Are you a Beaver or a Rat?
On the Perils of thinking that Adaption is the best response to the Climate Crisis
Being a Canadian I, of course, see myself as a beaver and not a rat. While I know that both are rodents I will make the claim that acting more like beavers and less like rats is a superior response to our climate crisis. I will use the metaphor that “beaver thinking” leads to activities that are a good metaphor for those focussed on climate mitigation and while those of you who are overly focussed on climate adaption are “thinking like a rat”: survival at any cost, but with a much lower quality of life as an unintended result. The punchline is this: the current shift to a focus on adaption – because mitigation is not happening – means that most of us are thinking like a rat and that while we may ‘survive’ it is a survival where our quality of life is so low that it is barely worth living. Instead, we should work as hard as beavers to create an environment that is rich, diverse and thriving by focussing on climate mitigation. This isn’t as hard as it seems, as long as you see yourself as a beaver and not a rat. Personally, that means I have had to opt out of the ‘rat race’ because even if I win – I’m still a rat!
Let’s start by asking: what do beavers do that is so wondourful? They create an environment rich in life – rich for them and many other species. Their dams create vast ponds that are the most biologically rich ecosystems within the forest. They cannot thrive without creating the environment which allows them to live in – just like people. Here is what scientists tell us about how beaver create a rich environment.
When the flow of water in a stream is slowed by the beaver dam, soil and organic sediment carried in the water usually settle to the bottom of the beaver pond. When beaver subsequently abandon a locality, their dam eventually breaks and the pond drains leaving a large open space. A meadow usually grows on the nutrient-rich soils that once formed the bottom of the pond. These “beaver meadows” usually have more light penetration, higher soil moisture, more nitrogen and a different vegetation than the adjacent riparian forest. In the Appalachian Plateau region of New York, active beaver impoundments contained “significantly more bird species and a greater average number of bird species than abandoned beaver ponds and control sites with no record of beaver occupation (Grover and Baldassarre 1995).” In the Upper Piedmont of South Carolina, the abundance, richness and diversity of reptiles were significantly higher at beaver impoundments than at unimpounded streams.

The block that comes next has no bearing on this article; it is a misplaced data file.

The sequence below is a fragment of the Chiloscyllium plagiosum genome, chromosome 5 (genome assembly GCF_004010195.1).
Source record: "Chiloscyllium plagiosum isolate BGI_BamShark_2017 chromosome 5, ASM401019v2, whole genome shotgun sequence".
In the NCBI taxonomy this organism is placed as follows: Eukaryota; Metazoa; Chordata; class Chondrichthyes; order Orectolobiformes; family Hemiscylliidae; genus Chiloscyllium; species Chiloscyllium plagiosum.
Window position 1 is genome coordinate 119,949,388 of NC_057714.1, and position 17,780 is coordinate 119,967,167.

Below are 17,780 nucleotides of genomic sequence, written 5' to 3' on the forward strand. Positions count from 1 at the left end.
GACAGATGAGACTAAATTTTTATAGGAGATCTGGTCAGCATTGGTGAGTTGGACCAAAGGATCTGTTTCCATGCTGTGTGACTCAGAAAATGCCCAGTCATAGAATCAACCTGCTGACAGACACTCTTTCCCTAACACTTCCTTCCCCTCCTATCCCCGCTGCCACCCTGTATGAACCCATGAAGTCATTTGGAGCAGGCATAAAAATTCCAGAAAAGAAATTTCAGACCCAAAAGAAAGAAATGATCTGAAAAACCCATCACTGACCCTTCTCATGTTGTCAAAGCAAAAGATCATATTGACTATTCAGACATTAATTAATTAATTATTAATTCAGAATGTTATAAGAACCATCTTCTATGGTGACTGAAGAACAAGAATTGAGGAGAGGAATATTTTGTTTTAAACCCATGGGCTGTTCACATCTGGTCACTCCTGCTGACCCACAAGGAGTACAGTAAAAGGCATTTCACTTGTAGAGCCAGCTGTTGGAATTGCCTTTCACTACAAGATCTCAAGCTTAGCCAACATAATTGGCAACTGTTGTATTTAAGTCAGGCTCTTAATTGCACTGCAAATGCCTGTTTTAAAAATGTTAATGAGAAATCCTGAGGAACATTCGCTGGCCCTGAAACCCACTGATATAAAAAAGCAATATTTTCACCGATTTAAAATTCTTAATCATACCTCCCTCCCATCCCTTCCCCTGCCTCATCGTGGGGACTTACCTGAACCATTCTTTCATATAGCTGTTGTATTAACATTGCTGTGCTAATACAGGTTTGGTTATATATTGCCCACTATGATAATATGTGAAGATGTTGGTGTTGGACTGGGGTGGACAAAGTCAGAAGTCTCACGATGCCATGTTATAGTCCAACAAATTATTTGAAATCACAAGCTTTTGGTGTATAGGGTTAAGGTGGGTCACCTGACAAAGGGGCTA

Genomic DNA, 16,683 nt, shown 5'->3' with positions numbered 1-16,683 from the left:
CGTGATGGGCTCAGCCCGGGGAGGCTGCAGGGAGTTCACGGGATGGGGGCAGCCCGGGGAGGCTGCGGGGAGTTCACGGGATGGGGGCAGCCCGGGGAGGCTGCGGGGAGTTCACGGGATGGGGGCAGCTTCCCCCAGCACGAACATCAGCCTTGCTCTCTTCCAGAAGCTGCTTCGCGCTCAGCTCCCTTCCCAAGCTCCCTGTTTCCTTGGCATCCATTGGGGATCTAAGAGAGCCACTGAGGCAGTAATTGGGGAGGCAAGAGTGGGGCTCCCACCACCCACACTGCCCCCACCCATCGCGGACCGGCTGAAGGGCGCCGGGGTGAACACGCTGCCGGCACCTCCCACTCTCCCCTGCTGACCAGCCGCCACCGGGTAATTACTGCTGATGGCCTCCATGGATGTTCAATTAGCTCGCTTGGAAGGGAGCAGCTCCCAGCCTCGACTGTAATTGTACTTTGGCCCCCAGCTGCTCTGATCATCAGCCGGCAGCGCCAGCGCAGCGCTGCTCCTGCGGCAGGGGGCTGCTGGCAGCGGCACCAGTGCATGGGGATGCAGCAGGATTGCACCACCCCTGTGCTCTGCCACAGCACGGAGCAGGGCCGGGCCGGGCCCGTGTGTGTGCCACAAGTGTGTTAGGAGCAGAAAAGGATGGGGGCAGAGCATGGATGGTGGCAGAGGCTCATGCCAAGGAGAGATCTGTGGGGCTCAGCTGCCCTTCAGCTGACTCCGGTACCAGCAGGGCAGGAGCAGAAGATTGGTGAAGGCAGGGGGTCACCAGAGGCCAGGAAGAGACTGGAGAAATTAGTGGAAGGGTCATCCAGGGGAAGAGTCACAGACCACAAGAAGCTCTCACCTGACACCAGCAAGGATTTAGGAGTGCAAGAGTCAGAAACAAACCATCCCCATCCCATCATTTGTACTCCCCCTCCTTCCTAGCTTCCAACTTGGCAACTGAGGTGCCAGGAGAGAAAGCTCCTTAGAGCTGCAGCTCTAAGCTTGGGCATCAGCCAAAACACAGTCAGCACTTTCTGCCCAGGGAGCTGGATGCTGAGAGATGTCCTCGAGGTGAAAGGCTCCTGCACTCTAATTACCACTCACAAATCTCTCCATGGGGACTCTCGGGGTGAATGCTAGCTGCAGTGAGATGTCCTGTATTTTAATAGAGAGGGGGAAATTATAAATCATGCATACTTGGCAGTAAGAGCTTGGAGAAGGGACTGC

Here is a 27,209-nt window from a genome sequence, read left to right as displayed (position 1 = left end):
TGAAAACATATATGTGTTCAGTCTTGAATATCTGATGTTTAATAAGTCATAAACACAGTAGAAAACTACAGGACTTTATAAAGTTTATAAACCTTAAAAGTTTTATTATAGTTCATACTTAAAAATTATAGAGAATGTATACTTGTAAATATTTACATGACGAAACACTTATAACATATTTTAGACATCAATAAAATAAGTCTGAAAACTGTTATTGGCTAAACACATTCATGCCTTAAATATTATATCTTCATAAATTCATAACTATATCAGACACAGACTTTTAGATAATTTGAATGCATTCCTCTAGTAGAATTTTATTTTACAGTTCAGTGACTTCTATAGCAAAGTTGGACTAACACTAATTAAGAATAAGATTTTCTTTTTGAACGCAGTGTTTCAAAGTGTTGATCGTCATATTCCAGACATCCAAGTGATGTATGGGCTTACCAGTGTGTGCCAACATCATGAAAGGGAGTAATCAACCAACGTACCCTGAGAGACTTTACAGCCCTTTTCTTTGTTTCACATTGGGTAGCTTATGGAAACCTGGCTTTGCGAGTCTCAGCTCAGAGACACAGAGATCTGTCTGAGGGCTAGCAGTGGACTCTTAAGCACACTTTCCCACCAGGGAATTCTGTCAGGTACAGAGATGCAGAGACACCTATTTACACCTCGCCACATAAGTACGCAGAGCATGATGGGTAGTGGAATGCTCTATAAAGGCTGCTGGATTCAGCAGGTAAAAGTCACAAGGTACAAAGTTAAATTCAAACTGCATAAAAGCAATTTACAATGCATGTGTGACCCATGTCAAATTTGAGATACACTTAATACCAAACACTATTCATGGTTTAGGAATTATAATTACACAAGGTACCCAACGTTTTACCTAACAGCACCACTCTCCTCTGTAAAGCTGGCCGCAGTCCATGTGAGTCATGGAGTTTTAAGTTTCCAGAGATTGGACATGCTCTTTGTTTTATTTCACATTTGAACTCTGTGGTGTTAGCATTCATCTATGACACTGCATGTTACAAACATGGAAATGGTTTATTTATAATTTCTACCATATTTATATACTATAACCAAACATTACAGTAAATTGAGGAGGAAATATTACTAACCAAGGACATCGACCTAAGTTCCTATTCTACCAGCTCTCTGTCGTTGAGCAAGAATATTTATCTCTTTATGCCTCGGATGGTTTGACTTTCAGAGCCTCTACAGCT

And what do rats do? They survive on almost any type of food, anywhere, but especially where people live. It seems that wherever people go rats go with them. We may think of dogs as are a best friend, but the sad reality is that wherever people have travelled in the world rats have hitch-hiked with them. Why? We feed them and provide safe places for them to hide in. Our cities and villages are perfect for rats: food scraps and garbage galore! Of course, this also means we have experienced disease and mass death like the bubonic plague. Because of the plague we are understandably afraid of rats and find them disgusting. Then why is that in our cities the rat populations continue to increase? Why is that we don’t stop feeding them by allowing garbage to put out that is not in a metal rat-proof container? Why is that that we seem to be behaving more and more like rats in that we will do anything to survive, under any conditions – no matter how horrible – and just adapt and call that ‘being realistic’ and ‘practical’ when it just means are we acting like an animal and just adapting?